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Janet Leigh - Star of the Month
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,Two Tickets to Broadway

Two Tickets to Broadway

The famously eccentric millionaire aviator/film-maker Howard Hughes had acquired a controlling interest in RKO in 1948. By 1951, Hughes' obsessive tinkering with the studio had caused so much chaos that film production had slowed down almost to a standstill.

During the same period, Janet Leigh's career had taken off, and she was one of MGM's busiest ingenues. Two Tickets to Broadway (1951) was her final film on a three-picture loanout to RKO. What should have been a simple (if all-star) musical of young showbiz hopefuls trying to get their break on a big-time television show turned into a much-delayed, months-long saga, in large part due to Hughes' over-involved attention to detail, and his efforts to seduce Leigh.

In Two Tickets to Broadway, Leigh plays a small-town girl who heads for New York. On the bus, she meets singer Tony Martin, and three other young hopefuls: Ann Miller, Gloria DeHaven, and Barbara Lawrence, and the trio becomes a quartet, finding lodgings at a theatrical boarding house. Eddie Bracken plays an inept agent, who tries to book them on a television show starring bandleader Bob Crosby, brother of Bing. The plot had been a cliche since the late 1920's "all talking! all singing! all dancing!" era, but it was freshened by the attractive young cast, and by substituting television stardom for Broadway success. The film had a generous dose of musical numbers, with songs by Jule Stein and Leo Robin, Rodgers and Hart, and even grand opera. The cast also featured vaudeville veterans Smith and Dale playing a pair of deli owners. It was one of their rare film appearances, and also their final one. Also playing bit parts in Two Tickets to Broadway were future stars Vera Miles, Mamie Van Doren (as Joan Olander, her real name), and George Nader.

As pre-production for Two Tickets to Broadway got underway, Leigh suggested that the hot young dance team of Marge and Gower Champion be hired to choreograph. She didn't know that the Champions had just been signed to a contract by MGM. However, the tenacious Hughes wangled a loan-out, and the Champions began working to turn non-dancer Leigh into a credible hoofer. Hughes had been trying to date Leigh for months without success. She was not interested, and kept turning him down, but finally gave in and agreed to a date if her parents to come along. Hughes complied, but after that date, she refused any more. Hughes kept pursuing, and kept delaying the start of production. One of Hughes' delaying tactics was how he dealt with sets. The film was being made at the RKO studios, and Hughes' office was at the Goldwyn studios. Instead of driving the few miles between the two studios to see the sets, Hughes insisted that the sets be dismantled at RKO, rebuilt at Goldw! yn so he could see and approve them, then dismantled again and rebuilt at RKO.

Leigh began dating the dance assistant she was working with, and Hughes assigned him to work with Martin instead. (Martin had his own personal experience with Hughes' obsessive pursuit of women ¿ in the late 1940s, Hughes had tried unsuccessfully to date Cyd Charisse, whom Martin was dating at the time, and later married). As the months dragged on, Leigh started dating Tony Curtis, and that romance turned serious, in spite of Hughes' attempts to prevent it. With no start of production in sight for Two Tickets to Broadway, Leigh returned to MGM to appear in It's a Big Country (1952). The Champions also had to return to MGM, to begin work on Show Boat (1951). They were replaced by Busby Berkeley. Finally, Leigh told Hughes she was going to New York, and wouldn't return until production began on Two Tickets to Broadway . Hughes finally relented, and filming began. About the only mishap during production was that Ann Miller fell off a huge pyramid during shooting of one of dance numbers. She suffered a back injury, and had to be hospitalized.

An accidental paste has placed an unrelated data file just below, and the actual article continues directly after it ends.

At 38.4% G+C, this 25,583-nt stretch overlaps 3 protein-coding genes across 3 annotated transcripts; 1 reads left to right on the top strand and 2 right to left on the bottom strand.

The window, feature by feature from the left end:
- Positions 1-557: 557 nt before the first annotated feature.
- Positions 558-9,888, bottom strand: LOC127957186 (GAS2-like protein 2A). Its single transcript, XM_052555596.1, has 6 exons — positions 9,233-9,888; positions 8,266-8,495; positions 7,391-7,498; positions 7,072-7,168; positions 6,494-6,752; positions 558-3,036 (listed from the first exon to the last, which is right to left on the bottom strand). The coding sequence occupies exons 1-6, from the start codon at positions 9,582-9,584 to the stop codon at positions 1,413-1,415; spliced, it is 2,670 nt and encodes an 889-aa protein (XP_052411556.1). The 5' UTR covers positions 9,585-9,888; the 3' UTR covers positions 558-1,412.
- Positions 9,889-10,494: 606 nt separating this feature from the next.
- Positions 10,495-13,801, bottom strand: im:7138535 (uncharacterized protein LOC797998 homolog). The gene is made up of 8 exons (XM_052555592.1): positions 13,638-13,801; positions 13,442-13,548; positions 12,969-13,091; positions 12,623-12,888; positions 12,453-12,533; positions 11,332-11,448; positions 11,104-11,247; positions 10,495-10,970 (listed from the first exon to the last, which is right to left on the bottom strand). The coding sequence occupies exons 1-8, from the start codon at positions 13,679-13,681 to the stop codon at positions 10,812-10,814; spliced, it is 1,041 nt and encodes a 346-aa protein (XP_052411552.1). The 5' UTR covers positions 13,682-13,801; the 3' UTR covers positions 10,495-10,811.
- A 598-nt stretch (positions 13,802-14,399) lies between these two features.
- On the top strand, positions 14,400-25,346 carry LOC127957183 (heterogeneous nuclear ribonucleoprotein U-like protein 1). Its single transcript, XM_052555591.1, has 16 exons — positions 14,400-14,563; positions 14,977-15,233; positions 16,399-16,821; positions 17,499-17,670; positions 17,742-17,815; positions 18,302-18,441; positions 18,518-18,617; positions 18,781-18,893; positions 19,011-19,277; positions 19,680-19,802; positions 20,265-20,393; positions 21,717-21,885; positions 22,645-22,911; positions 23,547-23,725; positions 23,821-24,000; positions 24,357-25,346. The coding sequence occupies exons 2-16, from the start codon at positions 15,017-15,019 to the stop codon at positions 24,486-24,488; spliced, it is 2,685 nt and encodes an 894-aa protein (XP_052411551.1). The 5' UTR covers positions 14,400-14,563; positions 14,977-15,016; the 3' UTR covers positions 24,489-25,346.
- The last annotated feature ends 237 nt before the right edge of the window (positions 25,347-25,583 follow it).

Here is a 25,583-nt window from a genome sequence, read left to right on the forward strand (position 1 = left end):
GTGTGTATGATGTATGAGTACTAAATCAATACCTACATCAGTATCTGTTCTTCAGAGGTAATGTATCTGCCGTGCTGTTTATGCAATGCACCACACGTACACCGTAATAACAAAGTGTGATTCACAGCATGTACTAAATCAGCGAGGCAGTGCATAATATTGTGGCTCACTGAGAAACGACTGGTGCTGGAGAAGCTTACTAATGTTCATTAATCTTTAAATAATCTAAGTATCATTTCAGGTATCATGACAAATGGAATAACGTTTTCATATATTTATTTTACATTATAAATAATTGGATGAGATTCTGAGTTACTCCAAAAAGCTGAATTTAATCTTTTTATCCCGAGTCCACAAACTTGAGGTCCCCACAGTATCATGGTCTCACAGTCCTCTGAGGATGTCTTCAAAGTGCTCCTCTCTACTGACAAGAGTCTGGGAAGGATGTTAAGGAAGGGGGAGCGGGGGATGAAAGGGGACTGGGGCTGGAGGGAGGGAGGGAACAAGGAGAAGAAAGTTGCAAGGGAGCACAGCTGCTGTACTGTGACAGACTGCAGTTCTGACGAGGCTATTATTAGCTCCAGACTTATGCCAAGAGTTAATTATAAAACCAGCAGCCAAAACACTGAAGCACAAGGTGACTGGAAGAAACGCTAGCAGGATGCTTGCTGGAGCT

In spite of the delays, Two Tickets to Broadway turned out to be a pleasant diversion, with attractive players and appealing musical numbers. Janet Leigh married Tony Curtis, and the couple was a favorite of the fan magazines and public for the duration of their 11-year marriage. Howard Hughes became stranger and more reclusive, and eventually drove RKO into oblivion. He sold the studio in the mid-1950s.

Director: James V. Kern
Producer: Howard Hughes (uncredited), Jerry Wald, Norman Krasna
Screenplay: Sid Silvers, Hal Kanter, based on a story by Sammy Cahn
Cinematography: Edward Kronjager, Harry D. Wild
Editor: Harry Marker
Costume Design: Michael Woulfe
Art Direction: Albert S. D'Agostino, Carroll Clark; sets, Darrell Silvera, Harley Miller
Music: Jule Styne & Leo Robin; Richard Rodgers & Lorenz Hart; Leon Carr, Al Hoffman, & Leo Corday; Ruggero Leoncavallo; Sammy Cahn & Bob Crosby
Principal Cast: Tony Martin (Dan Carter), Janet Leigh (Nancy Peterson), Gloria DeHaven (Hannah Holbrook), Eddie Bracken (Lew Conway), Ann Miller (Joyce Campbell), Barbara Lawrence (S.F. Rogers), Bob Crosby (Himself), Joe Smith (Harry), Charles Dale (Leo). C-107m. Closed Captioning.

by Margarita Landazuri



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